The University of Cincinnati College of Engineering and Applied Science, College of Allied Health Sciences, and College of Arts and Sciences and Maple Knoll Village, a local independent living and retirement community, collaborated to launch a nurse-led telehealth robot project called TCHAT (Telehealth Community Health Assistance Team). The goal of the project was to evaluate nurse-led interventions for the promotion of healthy lifestyles and chronic illness management using a telepresence robot. The project was a combination of one in-home visit to start the healthcare program and follow-up telehealth remote visits in the home. Data were collected on participant health outcomes and the usability of and satisfaction with the robot intervention.17

Findings from home participants receiving the telehealth coaching and responses from the adult gerontology NP students who served as telehealth coaches suggest that the combination of a face-to-face live intervention coupled with robotic telehealth visits is satisfying for both providers and patients. Lessons learned in the pilot included the importance of technology infrastructure to support robot connectivity through the internet. During the pilot, the robot froze and became disconnected at times due to lack of bandwidth in the patient's home. The pilot demonstrated that the nurse's role in the planning and implementation of telehealth robots is essential to designing meaningful interventions that can leverage new technology.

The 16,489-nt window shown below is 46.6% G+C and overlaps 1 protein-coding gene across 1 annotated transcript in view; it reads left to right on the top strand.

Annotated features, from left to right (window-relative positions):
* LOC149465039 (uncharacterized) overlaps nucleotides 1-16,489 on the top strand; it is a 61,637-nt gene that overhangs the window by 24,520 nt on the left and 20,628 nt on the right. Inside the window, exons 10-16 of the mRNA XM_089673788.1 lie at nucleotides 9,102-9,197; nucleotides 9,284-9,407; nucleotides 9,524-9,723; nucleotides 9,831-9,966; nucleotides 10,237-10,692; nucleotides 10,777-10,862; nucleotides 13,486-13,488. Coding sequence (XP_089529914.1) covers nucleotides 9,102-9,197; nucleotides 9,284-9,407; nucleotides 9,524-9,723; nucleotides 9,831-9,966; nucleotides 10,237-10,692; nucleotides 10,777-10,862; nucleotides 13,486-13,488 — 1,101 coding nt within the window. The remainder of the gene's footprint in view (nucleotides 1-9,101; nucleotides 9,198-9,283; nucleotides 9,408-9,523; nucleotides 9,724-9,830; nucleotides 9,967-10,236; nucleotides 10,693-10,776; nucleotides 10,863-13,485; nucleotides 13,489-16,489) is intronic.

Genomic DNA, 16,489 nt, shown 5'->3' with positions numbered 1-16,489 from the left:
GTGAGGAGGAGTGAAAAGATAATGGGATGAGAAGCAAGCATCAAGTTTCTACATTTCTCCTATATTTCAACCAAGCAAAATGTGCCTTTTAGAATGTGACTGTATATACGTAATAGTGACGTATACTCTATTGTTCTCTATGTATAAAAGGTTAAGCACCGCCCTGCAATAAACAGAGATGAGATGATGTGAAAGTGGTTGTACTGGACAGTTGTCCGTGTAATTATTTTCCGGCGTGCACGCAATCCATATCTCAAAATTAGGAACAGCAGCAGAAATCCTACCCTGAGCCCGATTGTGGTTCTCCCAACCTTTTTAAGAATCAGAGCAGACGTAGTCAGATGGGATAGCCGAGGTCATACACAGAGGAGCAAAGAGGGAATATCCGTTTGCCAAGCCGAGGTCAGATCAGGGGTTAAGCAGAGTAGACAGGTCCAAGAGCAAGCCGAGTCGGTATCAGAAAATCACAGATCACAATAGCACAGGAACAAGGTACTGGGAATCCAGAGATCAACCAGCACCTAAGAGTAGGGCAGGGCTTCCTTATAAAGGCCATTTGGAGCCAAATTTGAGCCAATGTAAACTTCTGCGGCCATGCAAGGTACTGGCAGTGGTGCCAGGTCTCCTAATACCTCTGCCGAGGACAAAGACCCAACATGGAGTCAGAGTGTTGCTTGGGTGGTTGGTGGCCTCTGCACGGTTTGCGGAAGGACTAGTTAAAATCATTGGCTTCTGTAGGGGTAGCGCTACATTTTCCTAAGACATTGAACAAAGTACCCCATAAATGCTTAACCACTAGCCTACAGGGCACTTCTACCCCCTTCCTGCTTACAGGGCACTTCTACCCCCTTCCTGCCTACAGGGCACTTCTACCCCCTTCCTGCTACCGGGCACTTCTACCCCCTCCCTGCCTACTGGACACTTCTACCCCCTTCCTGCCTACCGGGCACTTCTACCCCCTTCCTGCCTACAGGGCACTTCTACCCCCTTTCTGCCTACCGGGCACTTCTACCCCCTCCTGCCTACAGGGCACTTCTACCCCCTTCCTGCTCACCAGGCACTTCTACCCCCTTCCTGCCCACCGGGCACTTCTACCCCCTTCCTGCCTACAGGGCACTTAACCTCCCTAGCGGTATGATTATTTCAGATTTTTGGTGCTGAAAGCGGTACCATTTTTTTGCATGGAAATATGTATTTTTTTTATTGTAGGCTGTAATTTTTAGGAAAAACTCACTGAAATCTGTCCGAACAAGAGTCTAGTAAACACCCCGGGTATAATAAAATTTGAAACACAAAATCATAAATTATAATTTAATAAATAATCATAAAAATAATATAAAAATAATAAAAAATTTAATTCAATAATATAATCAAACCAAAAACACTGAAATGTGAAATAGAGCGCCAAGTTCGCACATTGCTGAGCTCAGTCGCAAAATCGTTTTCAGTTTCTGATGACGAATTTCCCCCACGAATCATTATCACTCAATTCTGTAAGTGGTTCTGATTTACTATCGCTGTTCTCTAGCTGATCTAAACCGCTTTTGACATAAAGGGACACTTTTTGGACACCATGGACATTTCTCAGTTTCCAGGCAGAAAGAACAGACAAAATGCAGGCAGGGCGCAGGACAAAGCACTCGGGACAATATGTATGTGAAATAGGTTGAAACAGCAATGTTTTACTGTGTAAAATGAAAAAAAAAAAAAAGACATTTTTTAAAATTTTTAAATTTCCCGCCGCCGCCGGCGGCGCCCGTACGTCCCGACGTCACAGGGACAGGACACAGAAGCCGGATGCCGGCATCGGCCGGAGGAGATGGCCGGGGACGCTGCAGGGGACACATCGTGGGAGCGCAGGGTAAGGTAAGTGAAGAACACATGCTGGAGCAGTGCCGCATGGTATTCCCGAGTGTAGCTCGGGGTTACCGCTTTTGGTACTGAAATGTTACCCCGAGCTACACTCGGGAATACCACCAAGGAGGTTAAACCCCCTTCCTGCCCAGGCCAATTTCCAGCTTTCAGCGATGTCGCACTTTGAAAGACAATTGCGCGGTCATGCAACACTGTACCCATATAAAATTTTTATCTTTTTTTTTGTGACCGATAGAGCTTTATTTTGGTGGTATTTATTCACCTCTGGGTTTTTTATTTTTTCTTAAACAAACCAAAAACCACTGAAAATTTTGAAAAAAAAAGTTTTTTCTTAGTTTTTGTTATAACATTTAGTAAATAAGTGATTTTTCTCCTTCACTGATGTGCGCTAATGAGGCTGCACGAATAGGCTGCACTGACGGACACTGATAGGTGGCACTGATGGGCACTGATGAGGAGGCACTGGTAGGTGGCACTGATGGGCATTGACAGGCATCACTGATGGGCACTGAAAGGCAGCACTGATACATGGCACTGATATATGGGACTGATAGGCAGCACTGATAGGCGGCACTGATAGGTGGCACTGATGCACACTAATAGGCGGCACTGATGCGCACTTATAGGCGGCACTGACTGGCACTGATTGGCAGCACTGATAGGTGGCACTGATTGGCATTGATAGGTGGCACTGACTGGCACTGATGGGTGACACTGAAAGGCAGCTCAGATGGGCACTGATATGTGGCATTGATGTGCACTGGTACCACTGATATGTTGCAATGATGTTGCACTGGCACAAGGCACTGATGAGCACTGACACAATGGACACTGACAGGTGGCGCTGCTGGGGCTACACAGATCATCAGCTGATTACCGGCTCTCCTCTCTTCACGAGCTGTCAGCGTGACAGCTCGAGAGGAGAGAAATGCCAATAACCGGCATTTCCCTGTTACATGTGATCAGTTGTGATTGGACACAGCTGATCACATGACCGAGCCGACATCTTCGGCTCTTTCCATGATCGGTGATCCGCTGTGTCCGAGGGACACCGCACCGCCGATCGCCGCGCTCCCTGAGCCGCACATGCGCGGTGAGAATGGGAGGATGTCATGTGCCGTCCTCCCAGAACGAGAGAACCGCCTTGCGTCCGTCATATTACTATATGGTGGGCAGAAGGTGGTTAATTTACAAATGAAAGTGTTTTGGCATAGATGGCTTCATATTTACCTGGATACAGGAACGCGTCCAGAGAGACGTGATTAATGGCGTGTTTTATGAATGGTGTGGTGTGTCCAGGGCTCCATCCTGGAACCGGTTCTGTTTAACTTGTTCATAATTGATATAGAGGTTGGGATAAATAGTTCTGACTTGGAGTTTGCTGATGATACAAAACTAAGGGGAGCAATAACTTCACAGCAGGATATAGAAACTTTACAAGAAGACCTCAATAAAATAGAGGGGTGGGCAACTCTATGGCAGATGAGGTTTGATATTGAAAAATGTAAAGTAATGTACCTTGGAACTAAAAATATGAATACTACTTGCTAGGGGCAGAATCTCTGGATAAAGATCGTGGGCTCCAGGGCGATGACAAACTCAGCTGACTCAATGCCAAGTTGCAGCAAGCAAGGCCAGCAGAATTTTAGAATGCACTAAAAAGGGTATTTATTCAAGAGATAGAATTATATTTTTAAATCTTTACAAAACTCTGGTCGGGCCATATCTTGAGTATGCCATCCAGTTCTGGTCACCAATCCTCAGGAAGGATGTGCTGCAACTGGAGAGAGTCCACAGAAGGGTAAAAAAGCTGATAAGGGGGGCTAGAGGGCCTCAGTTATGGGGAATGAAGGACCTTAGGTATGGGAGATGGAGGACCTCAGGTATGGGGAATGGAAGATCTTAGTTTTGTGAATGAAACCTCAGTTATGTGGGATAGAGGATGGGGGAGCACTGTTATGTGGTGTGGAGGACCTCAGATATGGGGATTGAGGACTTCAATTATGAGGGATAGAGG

In a personal communication, University of Cincinnati College of Nursing Dean and Vice President for Health Affairs Dr. Greer Glazer and Assistant Dean for Technology Dr. Matthew Rota shared their insights about nursing's role in technology deployment. Strategically, both agree that nurses will need to learn how to team with data scientists to make the most of what technology can offer. Although nursing and computer science are distinct disciplines, knowledge and skill transfer between the disciplines is essential as technology progresses for nurses to learn how to make sense of the data. Conversely, data scientists need to gain insights about patients and factors that impact health outcomes. With the advent of applications such as telehealth and smart robots living in patient homes, Dr. Glazer envisions that the role of nursing will evolve into “becoming coaches to help guide individuals to achieve improved health and health management outcomes.” Both Dr. Glazer and Dr. Rota agree that robots will never totally replace nursing's role in patient care; providing touch and establishing relationships with patients are cornerstones of the nursing profession. In discussing managing patient disease and death, Dr. Glazer opined, “If I'm dying, I find it hard to believe I would choose a robot over a human to help me through the event. Nuances in human behavior will keep nurses on the front line of care.”